The true meaning of love is often debated but for Lee Curley, the reason as to why he loves his research area is crystal clear. Here, he shares more on his passion for Psychology and explains how one quote from his Grandad has helped shape his approach to both his research and his life.

Date posted

13 February 2017


Last updated

14 June 2022

Can you tell us a little bit about your current research and what it entails?

In my current research I am looking into the implications that the Scottish verdict of not proven may have on jurors. By using mock juror simulations, I am comparing the effects that the Scottish three verdict system (guilty, not guilty, and not proven) has on the decision making processes, biases and outcomes of Scottish jurors in comparison to the Anglo-American two verdict system. In addition, I am currently using experimental methods to investigate the kind of biases and cognitive short-cuts that have an impact on a juror’s decision making process.

Why do you love your research area?

I love my research as it allows me to have an impact on society. My research has allowed me to test the negative effects that biases and stereotypes may have on society, which hopefully will allow me to make society just that little bit fairer. Also, I love solving problems and doing a PhD allows you to solve one very big problem for three years. My research has allowed me to do what I love, reading psychological theories, testing participants and using complex statistical procedures to test theory. Research is the first thing I think about in the morning and the last thing I think about at night.

How did your passion for your research area develop?

I have always been interested in science. When I was at school, I loved biology and was the only person in my year to complete the advanced higher biology course. In addition, I have a passion for politics and social issues, which was ignited by my higher modern studies teacher. Therefore, I wanted to study a subject that had impact on policy and social issues, but still used the experimental method. Psychology was the obvious candidate. From then, my passion has grew and grew. My PhD supervisors Dr Rory MacLean and Dr Jennifer Murray have helped me channel that passion into my PhD research surrounding decision making and biases.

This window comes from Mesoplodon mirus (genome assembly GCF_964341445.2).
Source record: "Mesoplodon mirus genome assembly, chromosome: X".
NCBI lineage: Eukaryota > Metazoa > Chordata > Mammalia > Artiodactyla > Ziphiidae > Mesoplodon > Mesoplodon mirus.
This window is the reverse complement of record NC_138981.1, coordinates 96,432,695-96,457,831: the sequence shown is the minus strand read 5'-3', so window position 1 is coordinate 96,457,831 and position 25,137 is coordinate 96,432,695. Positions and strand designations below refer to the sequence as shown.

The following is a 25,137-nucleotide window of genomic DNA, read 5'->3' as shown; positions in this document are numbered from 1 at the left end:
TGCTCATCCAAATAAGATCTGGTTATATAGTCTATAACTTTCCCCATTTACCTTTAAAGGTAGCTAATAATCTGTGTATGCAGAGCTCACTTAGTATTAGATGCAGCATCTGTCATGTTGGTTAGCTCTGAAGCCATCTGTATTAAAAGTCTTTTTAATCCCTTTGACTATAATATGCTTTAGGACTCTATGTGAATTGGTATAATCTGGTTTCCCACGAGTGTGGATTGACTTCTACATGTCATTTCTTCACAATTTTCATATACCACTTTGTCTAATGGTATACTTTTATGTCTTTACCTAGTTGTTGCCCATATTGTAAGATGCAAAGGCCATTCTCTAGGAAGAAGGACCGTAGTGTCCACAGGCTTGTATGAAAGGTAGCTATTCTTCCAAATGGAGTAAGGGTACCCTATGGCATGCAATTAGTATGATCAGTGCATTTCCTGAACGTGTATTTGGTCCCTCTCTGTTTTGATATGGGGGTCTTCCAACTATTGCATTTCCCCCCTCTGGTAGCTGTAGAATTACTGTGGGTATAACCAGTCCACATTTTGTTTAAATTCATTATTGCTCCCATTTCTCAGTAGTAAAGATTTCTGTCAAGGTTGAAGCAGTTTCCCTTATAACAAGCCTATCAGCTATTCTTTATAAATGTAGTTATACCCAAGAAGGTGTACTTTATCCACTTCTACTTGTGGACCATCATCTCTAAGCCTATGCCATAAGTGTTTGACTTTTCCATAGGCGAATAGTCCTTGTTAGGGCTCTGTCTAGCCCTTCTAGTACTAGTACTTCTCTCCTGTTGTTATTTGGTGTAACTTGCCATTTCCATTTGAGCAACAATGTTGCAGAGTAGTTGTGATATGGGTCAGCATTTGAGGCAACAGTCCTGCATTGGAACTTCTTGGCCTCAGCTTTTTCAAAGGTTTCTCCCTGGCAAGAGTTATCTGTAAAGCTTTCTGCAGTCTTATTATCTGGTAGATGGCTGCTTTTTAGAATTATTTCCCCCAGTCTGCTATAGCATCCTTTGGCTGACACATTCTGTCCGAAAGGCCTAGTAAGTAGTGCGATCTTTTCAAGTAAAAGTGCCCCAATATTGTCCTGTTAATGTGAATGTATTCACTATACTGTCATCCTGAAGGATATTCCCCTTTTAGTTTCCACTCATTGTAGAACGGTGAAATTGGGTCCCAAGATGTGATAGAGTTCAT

Apart from your doctorate, what do you hope to achieve with your research?

I hope to make an impact. I want to make the legal system fairer. I want to reduce the negative effects that some stereotypes and biases have on suspects and victims. I want to look at legal traditions, such as the not proven verdict and corroboration, and test their utility. In summary, I want to use my passion for science and psychology to have a positive effect on society and individuals.  My grandad, would tell me when I was a child that “a society has only formed when a person plants the seed of a tree, to which he will never see the shade”. I try to think of this quote when carrying out research, because I may never see the direct effects of my research, but I may indirectly have a positive influence on someone else.

Explain your educational background so far? 

I come from a small, ex-mining, town in East Lothian called Tranent. The school is relatively small, but does seem to attract some excellent teachers. I left school in 2010, and then went to Edinburgh Napier university aged 18, with the hope of becoming the next Sigmund Freud. I graduated in the summer of 2014, and started my PhD in 2015 (once again at Edinburgh Napier, they cannot seem to get rid of me). I am now in my final year, and hope to finish later this year. 

Why did you choose Edinburgh Napier as your place of study?

I chose Edinburgh Napier University for many reasons. Firstly, because it allows individuals like myself, who are not from privileged backgrounds, the opportunity to shine. Edinburgh Napier takes good students and makes them excellent. I can only speak for the science department, but the PhD students who did their undergraduate at the university seem to have something special about them; they thrive under pressure and are motivated to achieve the unthinkable.  

I also chose Edinburgh Napier because of its surroundings. Each of the three campuses are scattered around the city of Edinburgh, which is steeped in history and culture. My patriotism for Edinburgh, also made the university the clear choice when picking a location to study way, way back in 2009/2010.

What would you say to anyone thinking about undertaking a PhD research project?

I would say, do it! A PhD is an excellent opportunity. A PhD gives you the opportunity to voice your opinion (as I have written for the national press). A PhD allows you to change and have an impact though research and investigation. A PhD allows you to grow as an individual, it allows you to develop skills such as public speaking. Before my PhD I would get nervous speaking in front of five people, now I have lectured to around 100 individuals. In a poor attempt to paraphrase Trainspotting, choose academia.